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May expiate (though the fact more evil drew
In the perverse event than I foresaw)
My penance hath not slacken'd, though my pardon
No way assured. But conjugal affection
Prevailing over fear, and timorous doubt, 740
Hath led me on desirous to behold
Once more thy face, and know of thy estate,
If aught in my ability may serve
To lighten what thou suffer'st, and appease
Thy mind with what amends is in my power, 745
Though late, yet in some part to recompense
My rash but more unfortunate misdeed.

Sam. Out, out, hyæna; these are thy wonted arts,
And arts of every woman false like thee,
To break all faith, all vows, deceive, betray, 750
Then, as repentant, to submit, beseech,
And reconcilement move with feign'd remorse,
Confess, and promise wonders in her change,
Not truly penitent, but chief to try
Her husband, how far urged his patience bears, 755
His virtue or weakness which way to assail :
Then with more cautious and instructed skill
Again transgresses, and again submits;
That wisest and best men, full oft beguiled,
With goodness principled not to reject

760 The penitent, but ever to forgive, Are drawn to wear out miserable days, Entangled with a pois'nous bosom snake, If not by quick destruction soon cut off As I by thee, to ages an example.

765 Dal. Yet hear me, Samson; not that I endeavour To lessen or extenuate my offence, But that on the other side if it be weigh'd By' itself, with aggravations not surcharged, Or else with just allowance counterpoised, 770 1 may,

if possible, thy pardon find
The easier towards me, or thy hatred less.
First granting, as I do, it was a weakness
In me, but incident to all our sex,
Curiosity, inquisitive, iniportune

775 Of secrets, then with like infirmity

748. Hyena ; this animal is known to imitate the human voice so well, as to have deceived travellers with its compluiats.

To publish them, both common female faults:
Was it not weakness also to make known
For importunity, that is for nought,
Wherein consisted all thy strength and safety? 780
To what I did, thou shew'dst me first the way.
But I to enemies reveal'd, and should not : [frailty:
Nor should'st thou have trusted that to woman's
Ere I to thee, thou to thyself wast cruel.
Let weakuess then with weakness come to parle 785
So near related, or the same of kind,
Thine forgive mine: that men may censure thine
The gentler, if severely thou exact not
More strength from me than in thyself was found.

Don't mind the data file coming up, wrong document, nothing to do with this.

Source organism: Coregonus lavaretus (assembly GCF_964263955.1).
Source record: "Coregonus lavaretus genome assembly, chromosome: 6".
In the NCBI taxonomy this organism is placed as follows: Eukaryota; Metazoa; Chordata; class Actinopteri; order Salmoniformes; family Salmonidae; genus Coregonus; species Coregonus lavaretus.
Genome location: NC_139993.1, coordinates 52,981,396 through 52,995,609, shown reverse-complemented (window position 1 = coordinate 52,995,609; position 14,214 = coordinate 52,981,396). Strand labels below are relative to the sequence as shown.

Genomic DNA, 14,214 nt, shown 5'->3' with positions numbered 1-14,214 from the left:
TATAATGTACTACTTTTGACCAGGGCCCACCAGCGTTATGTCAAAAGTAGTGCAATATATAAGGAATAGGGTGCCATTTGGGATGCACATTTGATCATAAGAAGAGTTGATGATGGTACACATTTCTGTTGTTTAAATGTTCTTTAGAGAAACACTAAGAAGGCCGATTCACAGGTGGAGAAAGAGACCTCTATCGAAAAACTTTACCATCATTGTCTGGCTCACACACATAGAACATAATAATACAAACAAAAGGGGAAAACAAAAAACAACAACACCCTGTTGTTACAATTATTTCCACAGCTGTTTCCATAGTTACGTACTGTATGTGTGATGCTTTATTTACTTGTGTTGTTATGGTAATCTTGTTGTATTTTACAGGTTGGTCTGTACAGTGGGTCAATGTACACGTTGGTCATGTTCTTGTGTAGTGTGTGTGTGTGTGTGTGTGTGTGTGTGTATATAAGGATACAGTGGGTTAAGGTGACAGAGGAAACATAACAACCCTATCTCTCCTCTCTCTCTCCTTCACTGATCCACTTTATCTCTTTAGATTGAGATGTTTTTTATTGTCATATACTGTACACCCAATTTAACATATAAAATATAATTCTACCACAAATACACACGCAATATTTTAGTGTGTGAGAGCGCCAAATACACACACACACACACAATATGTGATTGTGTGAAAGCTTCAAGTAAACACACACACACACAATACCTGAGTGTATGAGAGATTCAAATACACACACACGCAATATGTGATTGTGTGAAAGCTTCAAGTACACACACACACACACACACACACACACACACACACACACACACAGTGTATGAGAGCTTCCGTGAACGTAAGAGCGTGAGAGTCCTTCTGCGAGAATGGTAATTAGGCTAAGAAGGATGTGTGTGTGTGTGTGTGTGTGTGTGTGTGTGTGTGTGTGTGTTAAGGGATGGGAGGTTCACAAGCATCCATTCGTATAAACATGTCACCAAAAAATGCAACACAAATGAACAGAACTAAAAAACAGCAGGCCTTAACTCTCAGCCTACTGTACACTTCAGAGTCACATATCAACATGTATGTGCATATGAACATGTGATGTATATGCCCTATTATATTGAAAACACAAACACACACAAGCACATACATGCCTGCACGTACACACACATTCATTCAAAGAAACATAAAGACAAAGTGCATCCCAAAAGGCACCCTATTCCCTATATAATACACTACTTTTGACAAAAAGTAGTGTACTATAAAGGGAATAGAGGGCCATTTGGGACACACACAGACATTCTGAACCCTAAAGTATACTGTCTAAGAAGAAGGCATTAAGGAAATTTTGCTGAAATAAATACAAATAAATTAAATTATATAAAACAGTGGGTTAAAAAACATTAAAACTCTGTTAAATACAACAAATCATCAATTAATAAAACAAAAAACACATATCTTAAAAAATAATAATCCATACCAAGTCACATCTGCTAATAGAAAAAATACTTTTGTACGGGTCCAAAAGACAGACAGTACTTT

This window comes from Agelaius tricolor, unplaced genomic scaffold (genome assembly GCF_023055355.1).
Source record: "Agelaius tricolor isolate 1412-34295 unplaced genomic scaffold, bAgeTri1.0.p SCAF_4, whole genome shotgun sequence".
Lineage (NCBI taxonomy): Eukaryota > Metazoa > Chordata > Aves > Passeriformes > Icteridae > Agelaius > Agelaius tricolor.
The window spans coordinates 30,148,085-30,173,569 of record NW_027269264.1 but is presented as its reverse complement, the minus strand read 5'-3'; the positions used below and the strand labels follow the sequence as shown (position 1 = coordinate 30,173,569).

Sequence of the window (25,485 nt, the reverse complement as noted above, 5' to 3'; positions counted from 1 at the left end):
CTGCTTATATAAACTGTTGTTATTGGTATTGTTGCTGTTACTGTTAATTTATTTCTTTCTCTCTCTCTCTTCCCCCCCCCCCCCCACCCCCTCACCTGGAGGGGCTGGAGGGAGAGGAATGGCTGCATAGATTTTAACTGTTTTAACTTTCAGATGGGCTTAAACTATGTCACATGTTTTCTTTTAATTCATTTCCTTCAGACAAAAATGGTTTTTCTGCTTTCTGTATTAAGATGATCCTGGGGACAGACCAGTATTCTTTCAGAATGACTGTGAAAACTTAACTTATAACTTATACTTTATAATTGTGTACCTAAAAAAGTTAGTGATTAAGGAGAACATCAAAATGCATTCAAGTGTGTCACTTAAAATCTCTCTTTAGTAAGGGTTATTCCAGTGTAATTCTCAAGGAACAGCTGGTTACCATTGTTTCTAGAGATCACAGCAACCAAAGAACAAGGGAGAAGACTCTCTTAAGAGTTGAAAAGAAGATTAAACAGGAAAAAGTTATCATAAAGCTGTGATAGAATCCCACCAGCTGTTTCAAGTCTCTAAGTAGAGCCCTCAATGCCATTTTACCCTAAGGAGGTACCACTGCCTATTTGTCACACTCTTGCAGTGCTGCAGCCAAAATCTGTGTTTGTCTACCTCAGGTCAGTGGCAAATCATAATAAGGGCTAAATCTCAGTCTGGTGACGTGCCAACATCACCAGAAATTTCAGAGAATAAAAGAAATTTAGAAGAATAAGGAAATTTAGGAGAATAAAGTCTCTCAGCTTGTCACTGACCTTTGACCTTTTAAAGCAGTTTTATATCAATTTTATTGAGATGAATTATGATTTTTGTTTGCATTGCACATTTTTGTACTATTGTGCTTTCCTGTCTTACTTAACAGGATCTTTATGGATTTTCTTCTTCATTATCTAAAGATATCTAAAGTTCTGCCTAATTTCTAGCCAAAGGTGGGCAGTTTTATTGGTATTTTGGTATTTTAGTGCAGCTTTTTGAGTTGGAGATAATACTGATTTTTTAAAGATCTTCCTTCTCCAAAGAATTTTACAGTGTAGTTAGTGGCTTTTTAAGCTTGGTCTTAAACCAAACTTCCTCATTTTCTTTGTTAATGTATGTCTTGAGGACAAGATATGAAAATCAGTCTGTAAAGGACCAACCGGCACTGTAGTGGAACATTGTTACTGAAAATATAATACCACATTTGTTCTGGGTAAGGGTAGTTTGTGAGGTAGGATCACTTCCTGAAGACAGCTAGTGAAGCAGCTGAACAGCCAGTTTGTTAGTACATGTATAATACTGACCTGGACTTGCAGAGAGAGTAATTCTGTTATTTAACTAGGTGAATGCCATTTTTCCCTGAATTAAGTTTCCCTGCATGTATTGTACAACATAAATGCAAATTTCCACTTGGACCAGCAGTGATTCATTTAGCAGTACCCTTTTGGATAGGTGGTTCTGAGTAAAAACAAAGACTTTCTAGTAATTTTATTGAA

And what if love, which thou interpret’st hate, 790
The jealousy of love, powersul of sway
In human hearts, nor less in mind tow'rds thee,
Caused what I did? I saw thee mutable
Of fancy, fear'a lest one day thou would'st leave me
As her at Timna, sought by all means therefore 795
How to endear, and hold thee to me firmest:
No better way I saw than by insportúning
To learn thy secrets, get into my power
Thy key of strength and safety: thou wilt say,
Why then reveal’d? I was assured by those 800
Who tempted me, that nothing was design'd
Against thee but safe custody and hold:
That made for me; I knew that liberty
Would draw thee forth to perilous enterprises,
While I at home sat full of cares and fears, 805
Wailing thy absence in my widow'd bed ;
Jere I should still enjoy thee day and night
Mine and Love's prisoner, not the Philistines',
Whole to myself, unhazarded abroad,
Fearless at home of partners in my love.

810
These reasons in love's law have past for good,
Though fond and reasonless to some perhaps :
And love hath oft, well meaning, wrought much woe,
Yet always pity' or pardon hath obtain'd.
Be not unlike all others, not austere

815 As thou art strong, inflexible as steel. If thou in strength all mortals dost exceed, In uncompassionate anger do not so.

Sam. How cunningly the sorceress displays

Her own transgressions, to upbraid me mine! 820
Tbat malice, not repentance, brought thee bither,
By this appears : I gave, thou say'st, th' example,
I led the way: bitter reproach, but true:
I to niyself was false ere thou to me:
Such pardon therefore as I give my folly, 825
Take to thy wicked deed; which when thou seest
Impartial, self-severe, inexorable,
Thou wilt renounce thy seeking, and much rather
Confess it feign'd: weakness is thy excuse
And I believe it, weakness to resist

830
Philistian gold : if weakness may excuse,
What murderer, what traitor, parricide,
Incestuous, sacrilegious, but may plead it?
All wickedness is weakness: that plea therefore
With God or man will gain thee no remission. 835
But love constrain'd thee; call it furioils rage
To satisfy thy lust; love seeks to' have love;
My love how could'st thou hope, who took'st the way
To raise in me inexpiable hate,
Knowing, as needs I must, by thee betray'd ? 840
In vain thou striv'st to cover shame with shame,
Or by evasions thy crime incover'st more.